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Craig Nelson
Associate Researcher, Dept of Oceanography; C-MORE; Sustainability Faculty
PhD Ecology, Evolution and Marine Biology, University of California, Santa Barbara 2008
BA Integrative Biology and English, University of California, Berkeley 1998
Phone: (808) 956-6859
Fax: (808) 956-0581

2525 Correa Road, HIG 211
Honolulu, HI 96822

Craig Nelson started as an Assistant Researcher in the Fall of 2013 with the Center for Microbial Oceanography: Research and Education (C-MORE) via a joint appointment to the Department of Oceanography and UH Sea Grant. Prior to joining the UH faculty, Craig was a researcher with the Marine Science Institute at the University of California, Santa Barbara from 2008-2012. He earned his BA in Integrative Biology and English from UC Berkeley in 1998 and his PhD in Ecology, Evolution and Marine Biology from UC Santa Barbara in 2008. His academic career has followed a circuitous route, including research stints in forestry, entomology, medicine, limnology, and his present disciplinary emphasis of coastal microbial oceanography.

Craig’s research lies at the interface of microbial ecology and ecosystem science, specializing in the structure and function of natural microbial communities in aquatic habitats such as coral reefs, lakes, streams, and the open ocean. By studying microorganisms such as Bacteria and Archaea in the context of the ecosystems which they inhabit, his research broadly aims to simultaneously shed light on their immense undiscovered diversity and illustrate their collective role in controlling the key elemental transformations that sustain life on Earth. His work over the past decade has focused on culture-independent characterization of natural bacterial communities, including taxonomic and metagenomic structure and measurement of biogeochemical processes in the surrounding environment which regulate and are regulated by these microbes. His research often seeks to integrate microbial ecology with relevant ecological problems such as nutrient pollution, land use change, and aquatic pathogen proliferation. He combines extensive field surveys with laboratory and in situ experimentation to link bacterial identity to function, relying heavily on next-generation molecular approaches, bioinformatics, and multivariate statistics to integrate microbiology with spatial and temporal environmental context. Much of Craig’s published work has sought to link the dynamics of bacterial communities with important but poorly understood aspects of freshwater and marine carbon cycling, including dissolved organic matter utilization, ecosystem metabolic balance, and the role of microbes in food webs.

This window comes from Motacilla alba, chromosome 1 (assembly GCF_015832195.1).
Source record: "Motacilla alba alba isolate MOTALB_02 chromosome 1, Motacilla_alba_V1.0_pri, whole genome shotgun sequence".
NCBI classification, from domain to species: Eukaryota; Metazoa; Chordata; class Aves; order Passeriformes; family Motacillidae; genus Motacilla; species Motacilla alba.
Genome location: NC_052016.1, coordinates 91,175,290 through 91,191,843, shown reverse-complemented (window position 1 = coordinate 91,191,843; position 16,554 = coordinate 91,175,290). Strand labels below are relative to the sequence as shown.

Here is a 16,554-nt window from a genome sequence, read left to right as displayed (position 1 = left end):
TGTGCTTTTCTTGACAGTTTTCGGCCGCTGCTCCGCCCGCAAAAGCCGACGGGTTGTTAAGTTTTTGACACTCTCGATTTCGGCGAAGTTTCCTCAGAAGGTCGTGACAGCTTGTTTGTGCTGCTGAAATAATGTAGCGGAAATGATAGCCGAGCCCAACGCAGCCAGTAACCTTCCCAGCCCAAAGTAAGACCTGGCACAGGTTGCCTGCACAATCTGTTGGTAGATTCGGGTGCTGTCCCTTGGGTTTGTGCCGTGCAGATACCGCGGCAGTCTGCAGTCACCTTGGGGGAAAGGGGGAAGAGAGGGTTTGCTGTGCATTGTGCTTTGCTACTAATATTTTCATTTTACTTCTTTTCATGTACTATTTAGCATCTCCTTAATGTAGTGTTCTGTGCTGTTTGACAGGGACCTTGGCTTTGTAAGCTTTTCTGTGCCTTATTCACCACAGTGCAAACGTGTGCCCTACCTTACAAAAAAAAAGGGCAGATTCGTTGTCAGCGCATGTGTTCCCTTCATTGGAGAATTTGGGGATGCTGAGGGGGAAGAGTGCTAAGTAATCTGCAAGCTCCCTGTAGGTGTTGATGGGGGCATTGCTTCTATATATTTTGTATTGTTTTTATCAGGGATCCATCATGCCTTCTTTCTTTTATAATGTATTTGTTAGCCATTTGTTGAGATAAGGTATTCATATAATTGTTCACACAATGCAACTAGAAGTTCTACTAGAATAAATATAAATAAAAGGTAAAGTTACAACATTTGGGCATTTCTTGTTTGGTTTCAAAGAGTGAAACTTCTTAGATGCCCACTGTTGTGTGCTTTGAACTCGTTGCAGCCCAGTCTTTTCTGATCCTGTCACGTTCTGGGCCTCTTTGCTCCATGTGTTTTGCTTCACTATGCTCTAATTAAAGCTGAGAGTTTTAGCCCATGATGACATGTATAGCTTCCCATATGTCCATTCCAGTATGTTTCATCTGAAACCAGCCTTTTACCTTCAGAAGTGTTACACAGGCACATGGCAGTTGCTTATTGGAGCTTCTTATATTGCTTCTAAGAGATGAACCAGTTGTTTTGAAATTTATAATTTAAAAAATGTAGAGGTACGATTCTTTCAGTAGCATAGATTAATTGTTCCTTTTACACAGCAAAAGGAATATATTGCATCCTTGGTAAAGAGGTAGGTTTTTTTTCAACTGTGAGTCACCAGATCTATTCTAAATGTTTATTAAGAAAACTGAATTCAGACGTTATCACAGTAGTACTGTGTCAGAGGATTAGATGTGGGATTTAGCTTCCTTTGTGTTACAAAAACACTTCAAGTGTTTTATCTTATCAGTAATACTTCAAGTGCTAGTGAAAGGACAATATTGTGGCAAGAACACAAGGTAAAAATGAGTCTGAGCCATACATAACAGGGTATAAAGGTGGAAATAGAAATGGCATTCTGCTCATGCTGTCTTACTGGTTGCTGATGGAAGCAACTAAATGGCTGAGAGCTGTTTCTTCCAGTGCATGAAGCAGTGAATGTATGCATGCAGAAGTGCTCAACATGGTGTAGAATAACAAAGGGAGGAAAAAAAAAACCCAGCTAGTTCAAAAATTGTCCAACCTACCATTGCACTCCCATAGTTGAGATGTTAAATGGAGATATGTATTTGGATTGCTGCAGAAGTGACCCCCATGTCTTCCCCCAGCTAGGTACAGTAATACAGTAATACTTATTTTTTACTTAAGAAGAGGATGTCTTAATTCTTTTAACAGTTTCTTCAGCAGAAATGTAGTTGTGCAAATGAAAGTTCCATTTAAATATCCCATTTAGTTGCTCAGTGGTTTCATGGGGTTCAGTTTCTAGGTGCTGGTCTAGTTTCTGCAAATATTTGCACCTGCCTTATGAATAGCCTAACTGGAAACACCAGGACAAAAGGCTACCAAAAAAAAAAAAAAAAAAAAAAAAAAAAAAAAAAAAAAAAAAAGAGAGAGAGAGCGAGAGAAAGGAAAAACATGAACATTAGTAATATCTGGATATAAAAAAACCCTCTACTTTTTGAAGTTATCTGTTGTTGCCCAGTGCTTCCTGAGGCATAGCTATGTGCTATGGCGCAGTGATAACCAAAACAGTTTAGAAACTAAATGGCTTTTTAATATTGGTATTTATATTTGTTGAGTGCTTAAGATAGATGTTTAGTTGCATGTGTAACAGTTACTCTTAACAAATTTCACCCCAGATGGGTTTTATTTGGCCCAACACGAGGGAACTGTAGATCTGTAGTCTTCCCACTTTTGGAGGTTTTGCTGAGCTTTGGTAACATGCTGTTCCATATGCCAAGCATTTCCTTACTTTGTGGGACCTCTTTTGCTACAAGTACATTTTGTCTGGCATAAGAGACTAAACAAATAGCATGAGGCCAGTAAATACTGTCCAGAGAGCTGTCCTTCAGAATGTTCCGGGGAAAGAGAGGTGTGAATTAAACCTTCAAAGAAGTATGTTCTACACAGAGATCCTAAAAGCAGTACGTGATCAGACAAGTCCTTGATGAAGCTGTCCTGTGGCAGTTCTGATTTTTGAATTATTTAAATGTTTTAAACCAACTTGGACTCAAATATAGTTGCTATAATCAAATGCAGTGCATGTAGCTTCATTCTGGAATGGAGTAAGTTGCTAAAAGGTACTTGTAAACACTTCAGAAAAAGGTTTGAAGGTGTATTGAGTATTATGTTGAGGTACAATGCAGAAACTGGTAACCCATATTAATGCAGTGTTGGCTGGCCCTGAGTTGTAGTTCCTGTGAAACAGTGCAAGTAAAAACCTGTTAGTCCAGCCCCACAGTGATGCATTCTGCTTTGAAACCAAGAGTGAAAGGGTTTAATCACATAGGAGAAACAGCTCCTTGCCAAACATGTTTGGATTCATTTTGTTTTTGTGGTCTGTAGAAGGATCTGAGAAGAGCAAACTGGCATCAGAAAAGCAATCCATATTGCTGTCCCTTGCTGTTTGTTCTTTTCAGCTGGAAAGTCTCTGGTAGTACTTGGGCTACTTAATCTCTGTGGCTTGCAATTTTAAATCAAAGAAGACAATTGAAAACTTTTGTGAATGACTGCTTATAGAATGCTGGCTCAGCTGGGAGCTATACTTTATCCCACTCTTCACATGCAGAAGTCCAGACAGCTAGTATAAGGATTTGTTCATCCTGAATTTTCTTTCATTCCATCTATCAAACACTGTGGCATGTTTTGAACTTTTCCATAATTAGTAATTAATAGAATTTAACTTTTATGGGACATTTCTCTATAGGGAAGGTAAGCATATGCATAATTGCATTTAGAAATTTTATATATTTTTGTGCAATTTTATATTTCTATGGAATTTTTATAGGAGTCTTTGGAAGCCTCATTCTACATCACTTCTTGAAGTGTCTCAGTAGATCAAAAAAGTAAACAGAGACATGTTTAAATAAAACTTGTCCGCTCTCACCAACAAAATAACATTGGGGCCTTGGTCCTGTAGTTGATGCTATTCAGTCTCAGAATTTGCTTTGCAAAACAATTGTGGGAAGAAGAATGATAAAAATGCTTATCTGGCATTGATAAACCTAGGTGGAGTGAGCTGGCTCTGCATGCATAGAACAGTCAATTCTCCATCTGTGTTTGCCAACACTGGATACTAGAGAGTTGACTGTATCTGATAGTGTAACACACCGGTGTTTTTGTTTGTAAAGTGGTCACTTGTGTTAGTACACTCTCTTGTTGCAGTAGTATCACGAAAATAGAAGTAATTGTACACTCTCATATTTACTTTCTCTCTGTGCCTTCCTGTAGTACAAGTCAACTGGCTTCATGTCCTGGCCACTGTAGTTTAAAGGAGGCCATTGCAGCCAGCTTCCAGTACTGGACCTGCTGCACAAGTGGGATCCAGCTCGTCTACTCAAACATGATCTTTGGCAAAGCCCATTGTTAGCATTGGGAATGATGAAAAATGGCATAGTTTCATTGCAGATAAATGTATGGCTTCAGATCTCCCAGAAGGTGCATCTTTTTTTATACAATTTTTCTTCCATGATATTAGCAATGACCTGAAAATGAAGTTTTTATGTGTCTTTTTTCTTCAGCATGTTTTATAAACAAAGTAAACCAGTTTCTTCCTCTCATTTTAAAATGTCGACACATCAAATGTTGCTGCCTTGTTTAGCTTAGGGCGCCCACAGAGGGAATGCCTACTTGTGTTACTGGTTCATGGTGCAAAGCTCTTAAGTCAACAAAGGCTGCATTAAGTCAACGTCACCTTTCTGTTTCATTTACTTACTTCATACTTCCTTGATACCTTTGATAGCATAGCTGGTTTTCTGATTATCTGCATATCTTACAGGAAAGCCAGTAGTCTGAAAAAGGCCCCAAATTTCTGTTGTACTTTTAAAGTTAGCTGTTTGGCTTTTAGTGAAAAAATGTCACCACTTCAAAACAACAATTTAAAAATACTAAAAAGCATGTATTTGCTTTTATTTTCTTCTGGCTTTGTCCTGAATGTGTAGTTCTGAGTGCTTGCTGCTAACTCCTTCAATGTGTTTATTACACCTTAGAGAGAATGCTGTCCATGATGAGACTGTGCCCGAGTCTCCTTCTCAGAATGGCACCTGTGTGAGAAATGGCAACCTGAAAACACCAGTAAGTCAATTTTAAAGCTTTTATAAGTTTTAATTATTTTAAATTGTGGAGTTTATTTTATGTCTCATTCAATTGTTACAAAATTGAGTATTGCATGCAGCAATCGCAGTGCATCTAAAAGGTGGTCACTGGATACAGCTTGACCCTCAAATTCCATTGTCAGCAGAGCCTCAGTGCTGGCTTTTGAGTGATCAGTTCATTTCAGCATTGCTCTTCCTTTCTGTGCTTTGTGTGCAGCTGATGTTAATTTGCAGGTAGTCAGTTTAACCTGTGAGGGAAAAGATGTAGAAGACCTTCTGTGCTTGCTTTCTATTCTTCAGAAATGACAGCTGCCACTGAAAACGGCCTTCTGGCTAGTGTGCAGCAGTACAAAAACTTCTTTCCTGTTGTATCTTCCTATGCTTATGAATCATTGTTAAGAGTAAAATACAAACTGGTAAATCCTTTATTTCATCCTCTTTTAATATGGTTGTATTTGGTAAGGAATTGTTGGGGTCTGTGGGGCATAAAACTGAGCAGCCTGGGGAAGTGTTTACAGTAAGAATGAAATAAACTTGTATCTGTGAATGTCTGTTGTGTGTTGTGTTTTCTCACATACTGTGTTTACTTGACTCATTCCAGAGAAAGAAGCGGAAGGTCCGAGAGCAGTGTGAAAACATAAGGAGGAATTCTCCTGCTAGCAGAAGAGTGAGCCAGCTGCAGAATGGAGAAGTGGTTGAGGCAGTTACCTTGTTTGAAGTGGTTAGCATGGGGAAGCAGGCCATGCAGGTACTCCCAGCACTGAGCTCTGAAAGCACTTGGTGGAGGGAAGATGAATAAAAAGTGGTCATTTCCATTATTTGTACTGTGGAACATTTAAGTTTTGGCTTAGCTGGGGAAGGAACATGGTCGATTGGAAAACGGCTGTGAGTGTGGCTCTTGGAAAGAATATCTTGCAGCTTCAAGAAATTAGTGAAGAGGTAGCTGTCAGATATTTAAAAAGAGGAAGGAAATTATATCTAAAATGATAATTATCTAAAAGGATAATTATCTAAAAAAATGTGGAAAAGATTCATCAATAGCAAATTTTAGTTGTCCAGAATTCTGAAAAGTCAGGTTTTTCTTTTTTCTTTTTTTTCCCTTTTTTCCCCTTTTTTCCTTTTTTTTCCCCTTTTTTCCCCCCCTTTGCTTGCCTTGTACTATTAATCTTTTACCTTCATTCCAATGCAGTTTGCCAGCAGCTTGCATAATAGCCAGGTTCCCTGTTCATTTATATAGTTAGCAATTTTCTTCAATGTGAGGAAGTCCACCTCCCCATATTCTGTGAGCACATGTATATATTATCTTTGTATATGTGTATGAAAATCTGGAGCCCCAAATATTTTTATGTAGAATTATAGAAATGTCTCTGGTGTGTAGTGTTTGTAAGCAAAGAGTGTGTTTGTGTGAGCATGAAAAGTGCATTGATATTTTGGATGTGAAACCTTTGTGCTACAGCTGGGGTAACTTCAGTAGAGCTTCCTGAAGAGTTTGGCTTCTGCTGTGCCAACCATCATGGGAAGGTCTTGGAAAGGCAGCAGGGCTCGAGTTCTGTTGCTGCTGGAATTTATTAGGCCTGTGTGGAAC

Some motivating questions underlying past and current research projects include…

What is the role of bacteria in coral health and reef metabolism? How do bacteria in coral reefs differ from the surrounding ocean? Are bacteria facilitating the spread of algae on reefs worldwide?

What do bacteria in the ocean eat? Is the diversity of these bacterial communities determined by the types of organic matter on which they specialize? Can we track different organic compounds into specific bacterial lineages?

How do bacterial communities change as water flows through watersheds? How does land use change the types of bacteria in watersheds? How do these changes impact the bacteria released into coastal habitats?